And in that regard I want to acknowledge the support and confidence of the Greater Christchurch Schools Network who have given a significant grant from their innovation fund to support our innovative initiative to employ members of the community to work with you in your homes, one to one, giving you (we hope) the skills and confidence to get involved with your child’s learning. Being ‘A centre of creative excellence’ requires us to take risks, to try new things. This is new, this is a creative way of helping to improve learning outcomes for our rangatahi. GCSN - thank you.

This all leads me to repeat my words from last year: To the originators and principle drivers of Manaiakalani itself - Mr Pat Sneddon, Mrs Dorothy Burt, and Mr Russell Burt. Your work that has gone before us has truly created a hook for heaven, a force for educational change and improvement that addresses the issue not only of equity, but as you often remind us, of liberation for our learners in New Zealand in a powerful and compelling way. If I may take your words, Manaiakalani does more than remove barriers to our learners watching the game, it places our learners squarely on the playing field of their learning. Again, as I said last year, you are trailblazers in what at times can feel like a bleak landscape. Keep your lanterns lit, keep your voices strong, keep that spring in your step. Tamariki across New Zealand need you.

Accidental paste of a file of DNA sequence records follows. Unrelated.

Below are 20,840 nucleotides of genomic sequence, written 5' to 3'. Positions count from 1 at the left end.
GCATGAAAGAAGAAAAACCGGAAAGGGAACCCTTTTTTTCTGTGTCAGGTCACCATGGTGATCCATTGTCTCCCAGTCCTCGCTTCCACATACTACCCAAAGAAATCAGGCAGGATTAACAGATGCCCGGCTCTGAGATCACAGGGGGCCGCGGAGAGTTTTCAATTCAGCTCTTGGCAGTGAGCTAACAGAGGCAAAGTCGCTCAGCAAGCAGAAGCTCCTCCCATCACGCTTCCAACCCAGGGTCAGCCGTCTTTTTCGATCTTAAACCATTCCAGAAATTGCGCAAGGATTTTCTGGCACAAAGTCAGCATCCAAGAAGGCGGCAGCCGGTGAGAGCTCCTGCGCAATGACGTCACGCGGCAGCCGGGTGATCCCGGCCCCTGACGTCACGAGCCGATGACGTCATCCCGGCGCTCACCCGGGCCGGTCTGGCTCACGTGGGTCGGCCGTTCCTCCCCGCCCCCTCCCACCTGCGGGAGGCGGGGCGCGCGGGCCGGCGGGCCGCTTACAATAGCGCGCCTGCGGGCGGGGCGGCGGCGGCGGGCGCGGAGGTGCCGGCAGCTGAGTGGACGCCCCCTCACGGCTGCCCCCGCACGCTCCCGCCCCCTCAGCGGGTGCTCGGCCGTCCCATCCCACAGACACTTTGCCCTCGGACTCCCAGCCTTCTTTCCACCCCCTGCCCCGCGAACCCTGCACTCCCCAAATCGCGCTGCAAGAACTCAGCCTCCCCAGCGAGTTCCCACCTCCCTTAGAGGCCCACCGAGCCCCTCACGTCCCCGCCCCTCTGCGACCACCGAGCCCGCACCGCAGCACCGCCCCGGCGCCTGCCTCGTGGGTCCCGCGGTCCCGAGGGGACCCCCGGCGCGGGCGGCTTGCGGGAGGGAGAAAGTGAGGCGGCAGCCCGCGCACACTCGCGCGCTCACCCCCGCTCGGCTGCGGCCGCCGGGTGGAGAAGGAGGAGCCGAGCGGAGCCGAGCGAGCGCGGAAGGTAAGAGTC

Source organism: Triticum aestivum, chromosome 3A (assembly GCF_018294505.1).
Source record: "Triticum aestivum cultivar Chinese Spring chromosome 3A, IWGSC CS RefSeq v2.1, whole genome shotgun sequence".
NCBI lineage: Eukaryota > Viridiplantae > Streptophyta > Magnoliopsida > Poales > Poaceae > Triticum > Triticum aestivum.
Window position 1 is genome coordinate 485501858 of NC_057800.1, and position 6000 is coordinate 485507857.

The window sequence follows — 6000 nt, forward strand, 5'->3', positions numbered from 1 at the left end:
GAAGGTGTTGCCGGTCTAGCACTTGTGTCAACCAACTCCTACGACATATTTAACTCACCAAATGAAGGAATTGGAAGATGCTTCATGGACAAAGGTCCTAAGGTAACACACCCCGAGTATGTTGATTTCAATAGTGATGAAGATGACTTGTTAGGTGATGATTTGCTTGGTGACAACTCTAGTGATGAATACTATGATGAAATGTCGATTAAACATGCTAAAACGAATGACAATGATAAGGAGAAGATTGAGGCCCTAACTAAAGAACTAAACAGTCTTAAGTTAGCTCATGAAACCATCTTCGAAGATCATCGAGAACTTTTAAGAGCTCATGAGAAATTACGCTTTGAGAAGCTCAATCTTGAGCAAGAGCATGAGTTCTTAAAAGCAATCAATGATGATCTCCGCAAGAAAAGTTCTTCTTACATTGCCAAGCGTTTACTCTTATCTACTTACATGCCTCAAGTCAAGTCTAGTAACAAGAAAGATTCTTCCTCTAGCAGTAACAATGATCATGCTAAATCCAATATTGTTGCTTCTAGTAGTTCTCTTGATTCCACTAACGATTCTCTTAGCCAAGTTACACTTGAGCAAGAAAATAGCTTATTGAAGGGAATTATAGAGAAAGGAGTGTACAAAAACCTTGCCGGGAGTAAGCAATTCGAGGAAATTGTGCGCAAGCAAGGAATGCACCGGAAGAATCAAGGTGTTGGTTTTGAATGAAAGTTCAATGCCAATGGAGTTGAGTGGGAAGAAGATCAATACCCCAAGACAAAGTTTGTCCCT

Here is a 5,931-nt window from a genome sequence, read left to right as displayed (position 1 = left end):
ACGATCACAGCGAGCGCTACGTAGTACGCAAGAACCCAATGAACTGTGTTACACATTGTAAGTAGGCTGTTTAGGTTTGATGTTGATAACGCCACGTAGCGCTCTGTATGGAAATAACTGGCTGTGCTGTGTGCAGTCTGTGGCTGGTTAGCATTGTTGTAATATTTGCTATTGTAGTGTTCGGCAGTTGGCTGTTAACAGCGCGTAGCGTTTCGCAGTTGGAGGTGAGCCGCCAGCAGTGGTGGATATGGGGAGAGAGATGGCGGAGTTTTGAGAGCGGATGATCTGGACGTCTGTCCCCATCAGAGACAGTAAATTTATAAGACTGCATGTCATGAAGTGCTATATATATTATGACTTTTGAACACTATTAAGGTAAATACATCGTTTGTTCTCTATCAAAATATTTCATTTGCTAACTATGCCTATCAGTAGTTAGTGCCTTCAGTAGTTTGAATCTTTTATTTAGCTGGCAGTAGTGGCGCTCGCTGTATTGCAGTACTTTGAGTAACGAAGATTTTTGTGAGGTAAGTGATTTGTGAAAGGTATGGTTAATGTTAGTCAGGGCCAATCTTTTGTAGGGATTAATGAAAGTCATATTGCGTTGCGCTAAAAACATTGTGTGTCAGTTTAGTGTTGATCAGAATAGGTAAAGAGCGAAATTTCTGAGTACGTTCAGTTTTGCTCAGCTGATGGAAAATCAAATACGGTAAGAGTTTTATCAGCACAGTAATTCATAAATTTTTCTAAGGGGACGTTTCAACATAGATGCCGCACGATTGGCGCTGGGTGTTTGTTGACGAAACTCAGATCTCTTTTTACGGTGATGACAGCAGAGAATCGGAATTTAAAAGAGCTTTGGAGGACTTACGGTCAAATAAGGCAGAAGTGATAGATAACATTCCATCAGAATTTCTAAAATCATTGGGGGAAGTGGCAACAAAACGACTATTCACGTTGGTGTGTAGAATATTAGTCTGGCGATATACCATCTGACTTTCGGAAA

To my fellow Principals and teaching colleagues across our cluster, thank you for the amazing work you do. The ways in which you enable work across our cluster, the ways in which you practise and model collaboration, are a powerful force for our tamariki, and by doing so you create a rich educational landscape in which our tamariki can thrive and prosper.

To my wonderful colleagues at Hornby High School, regardless of whether you are teaching or non teaching staff, you all do a wonderful job. Teaching staff cause the learning, but that is not possible without all of the many support functions that sit alongside them: grounds and maintenance, security, administration and accounts, community and pastoral support, all completed by wonderful people. Thank you.